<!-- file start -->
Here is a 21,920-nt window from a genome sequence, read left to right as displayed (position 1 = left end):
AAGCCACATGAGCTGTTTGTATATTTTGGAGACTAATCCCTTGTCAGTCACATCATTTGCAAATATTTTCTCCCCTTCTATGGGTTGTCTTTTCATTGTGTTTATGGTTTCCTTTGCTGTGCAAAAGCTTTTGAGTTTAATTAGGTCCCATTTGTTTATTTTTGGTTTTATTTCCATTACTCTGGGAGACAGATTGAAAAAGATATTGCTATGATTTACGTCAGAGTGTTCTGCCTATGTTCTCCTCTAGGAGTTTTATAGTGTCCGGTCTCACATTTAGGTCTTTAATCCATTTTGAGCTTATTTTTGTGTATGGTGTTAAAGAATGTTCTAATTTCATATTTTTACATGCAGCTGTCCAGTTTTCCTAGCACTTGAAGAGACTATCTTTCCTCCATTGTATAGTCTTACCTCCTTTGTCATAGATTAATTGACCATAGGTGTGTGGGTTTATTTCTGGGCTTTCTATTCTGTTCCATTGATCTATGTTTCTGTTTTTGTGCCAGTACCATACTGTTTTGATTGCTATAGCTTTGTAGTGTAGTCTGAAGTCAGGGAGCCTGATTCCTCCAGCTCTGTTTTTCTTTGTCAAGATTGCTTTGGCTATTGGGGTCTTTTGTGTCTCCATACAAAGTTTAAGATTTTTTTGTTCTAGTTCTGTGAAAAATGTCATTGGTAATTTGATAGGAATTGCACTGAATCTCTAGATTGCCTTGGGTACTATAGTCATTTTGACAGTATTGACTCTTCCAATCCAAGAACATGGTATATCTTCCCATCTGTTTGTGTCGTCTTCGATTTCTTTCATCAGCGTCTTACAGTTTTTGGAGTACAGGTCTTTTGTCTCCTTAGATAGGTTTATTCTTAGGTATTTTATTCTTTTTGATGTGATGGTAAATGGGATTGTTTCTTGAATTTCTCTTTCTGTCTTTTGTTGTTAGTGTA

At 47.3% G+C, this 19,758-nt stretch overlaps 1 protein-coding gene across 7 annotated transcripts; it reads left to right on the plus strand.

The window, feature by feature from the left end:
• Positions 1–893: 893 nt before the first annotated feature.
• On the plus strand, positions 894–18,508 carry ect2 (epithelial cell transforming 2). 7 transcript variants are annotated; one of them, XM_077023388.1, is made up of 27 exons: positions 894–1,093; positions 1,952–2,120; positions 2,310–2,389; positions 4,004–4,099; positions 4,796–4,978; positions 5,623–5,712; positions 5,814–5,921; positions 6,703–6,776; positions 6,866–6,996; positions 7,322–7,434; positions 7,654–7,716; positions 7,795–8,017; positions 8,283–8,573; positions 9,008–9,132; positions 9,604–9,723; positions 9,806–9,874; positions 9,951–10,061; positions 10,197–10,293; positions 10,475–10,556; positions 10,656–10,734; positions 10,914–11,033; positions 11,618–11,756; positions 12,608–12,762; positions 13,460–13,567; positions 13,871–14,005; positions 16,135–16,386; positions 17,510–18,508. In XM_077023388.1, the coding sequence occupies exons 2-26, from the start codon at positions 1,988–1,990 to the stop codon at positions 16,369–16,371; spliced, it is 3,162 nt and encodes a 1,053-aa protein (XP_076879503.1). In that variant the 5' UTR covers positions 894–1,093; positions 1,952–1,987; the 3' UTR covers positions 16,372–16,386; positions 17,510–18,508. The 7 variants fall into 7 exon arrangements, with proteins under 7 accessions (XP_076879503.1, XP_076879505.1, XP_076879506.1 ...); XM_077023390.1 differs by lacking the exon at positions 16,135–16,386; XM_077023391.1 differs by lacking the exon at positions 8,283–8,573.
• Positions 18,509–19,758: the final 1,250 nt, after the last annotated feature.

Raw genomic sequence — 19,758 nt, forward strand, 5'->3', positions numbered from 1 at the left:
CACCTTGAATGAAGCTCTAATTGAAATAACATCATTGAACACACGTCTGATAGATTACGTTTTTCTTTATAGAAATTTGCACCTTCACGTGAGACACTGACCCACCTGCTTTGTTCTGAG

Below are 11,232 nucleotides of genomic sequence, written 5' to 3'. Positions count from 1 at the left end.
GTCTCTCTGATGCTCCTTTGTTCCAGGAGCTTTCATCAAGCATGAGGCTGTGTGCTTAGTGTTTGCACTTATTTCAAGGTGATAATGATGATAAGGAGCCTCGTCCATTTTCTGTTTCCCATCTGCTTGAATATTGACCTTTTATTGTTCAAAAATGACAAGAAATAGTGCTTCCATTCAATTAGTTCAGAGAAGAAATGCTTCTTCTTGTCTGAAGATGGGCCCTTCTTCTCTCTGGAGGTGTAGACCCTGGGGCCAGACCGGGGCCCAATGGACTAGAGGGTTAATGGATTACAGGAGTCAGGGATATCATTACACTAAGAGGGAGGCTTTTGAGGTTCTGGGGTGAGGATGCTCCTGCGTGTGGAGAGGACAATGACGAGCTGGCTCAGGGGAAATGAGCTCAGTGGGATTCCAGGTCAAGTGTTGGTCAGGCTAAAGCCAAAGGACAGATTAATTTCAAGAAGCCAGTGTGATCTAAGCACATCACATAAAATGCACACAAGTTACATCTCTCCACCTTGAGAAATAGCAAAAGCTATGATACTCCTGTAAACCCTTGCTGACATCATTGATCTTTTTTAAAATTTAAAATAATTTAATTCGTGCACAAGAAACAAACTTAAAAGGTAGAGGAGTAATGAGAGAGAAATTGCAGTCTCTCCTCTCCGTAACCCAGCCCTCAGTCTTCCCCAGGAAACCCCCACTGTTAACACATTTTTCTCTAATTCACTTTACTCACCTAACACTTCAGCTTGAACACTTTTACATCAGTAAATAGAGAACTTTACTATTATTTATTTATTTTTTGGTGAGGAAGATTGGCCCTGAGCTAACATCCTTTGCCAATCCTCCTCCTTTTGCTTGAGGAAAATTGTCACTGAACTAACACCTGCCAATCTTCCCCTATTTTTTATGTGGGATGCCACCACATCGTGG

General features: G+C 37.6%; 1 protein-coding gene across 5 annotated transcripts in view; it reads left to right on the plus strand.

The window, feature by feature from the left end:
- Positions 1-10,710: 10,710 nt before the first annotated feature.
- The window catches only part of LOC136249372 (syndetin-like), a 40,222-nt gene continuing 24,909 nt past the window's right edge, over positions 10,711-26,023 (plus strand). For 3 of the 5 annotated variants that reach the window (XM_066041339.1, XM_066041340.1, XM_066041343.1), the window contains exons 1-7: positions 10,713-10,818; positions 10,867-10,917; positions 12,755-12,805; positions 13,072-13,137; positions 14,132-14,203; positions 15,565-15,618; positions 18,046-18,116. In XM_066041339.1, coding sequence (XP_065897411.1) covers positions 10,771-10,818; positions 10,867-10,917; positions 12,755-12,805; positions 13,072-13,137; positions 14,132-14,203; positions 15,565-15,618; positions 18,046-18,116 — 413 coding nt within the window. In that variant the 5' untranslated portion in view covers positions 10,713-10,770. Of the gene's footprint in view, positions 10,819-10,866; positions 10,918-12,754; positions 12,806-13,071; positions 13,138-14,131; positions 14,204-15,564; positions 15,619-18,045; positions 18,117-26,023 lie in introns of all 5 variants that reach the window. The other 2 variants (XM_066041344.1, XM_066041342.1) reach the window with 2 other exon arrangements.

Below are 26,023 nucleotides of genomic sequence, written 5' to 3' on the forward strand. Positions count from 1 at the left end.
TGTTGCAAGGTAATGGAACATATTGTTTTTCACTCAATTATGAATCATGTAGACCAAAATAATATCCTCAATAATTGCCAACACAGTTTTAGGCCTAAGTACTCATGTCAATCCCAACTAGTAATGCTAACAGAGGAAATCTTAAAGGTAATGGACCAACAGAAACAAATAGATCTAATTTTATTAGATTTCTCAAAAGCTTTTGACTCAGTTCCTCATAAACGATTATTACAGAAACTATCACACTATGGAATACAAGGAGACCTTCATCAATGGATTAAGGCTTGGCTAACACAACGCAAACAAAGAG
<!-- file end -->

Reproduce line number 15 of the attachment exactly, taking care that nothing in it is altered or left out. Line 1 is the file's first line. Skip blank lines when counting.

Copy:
- The window catches only part of LOC136249372 (syndetin-like), a 40,222-nt gene continuing 24,909 nt past the window's right edge, over positions 10,711-26,023 (plus strand). For 3 of the 5 annotated variants that reach the window (XM_066041339.1, XM_066041340.1, XM_066041343.1), the window contains exons 1-7: positions 10,713-10,818; positions 10,867-10,917; positions 12,755-12,805; positions 13,072-13,137; positions 14,132-14,203; positions 15,565-15,618; positions 18,046-18,116. In XM_066041339.1, coding sequence (XP_065897411.1) covers positions 10,771-10,818; positions 10,867-10,917; positions 12,755-12,805; positions 13,072-13,137; positions 14,132-14,203; positions 15,565-15,618; positions 18,046-18,116 — 413 coding nt within the window. In that variant the 5' untranslated portion in view covers positions 10,713-10,770. Of the gene's footprint in view, positions 10,819-10,866; positions 10,918-12,754; positions 12,806-13,071; positions 13,138-14,131; positions 14,204-15,564; positions 15,619-18,045; positions 18,117-26,023 lie in introns of all 5 variants that reach the window. The other 2 variants (XM_066041344.1, XM_066041342.1) reach the window with 2 other exon arrangements.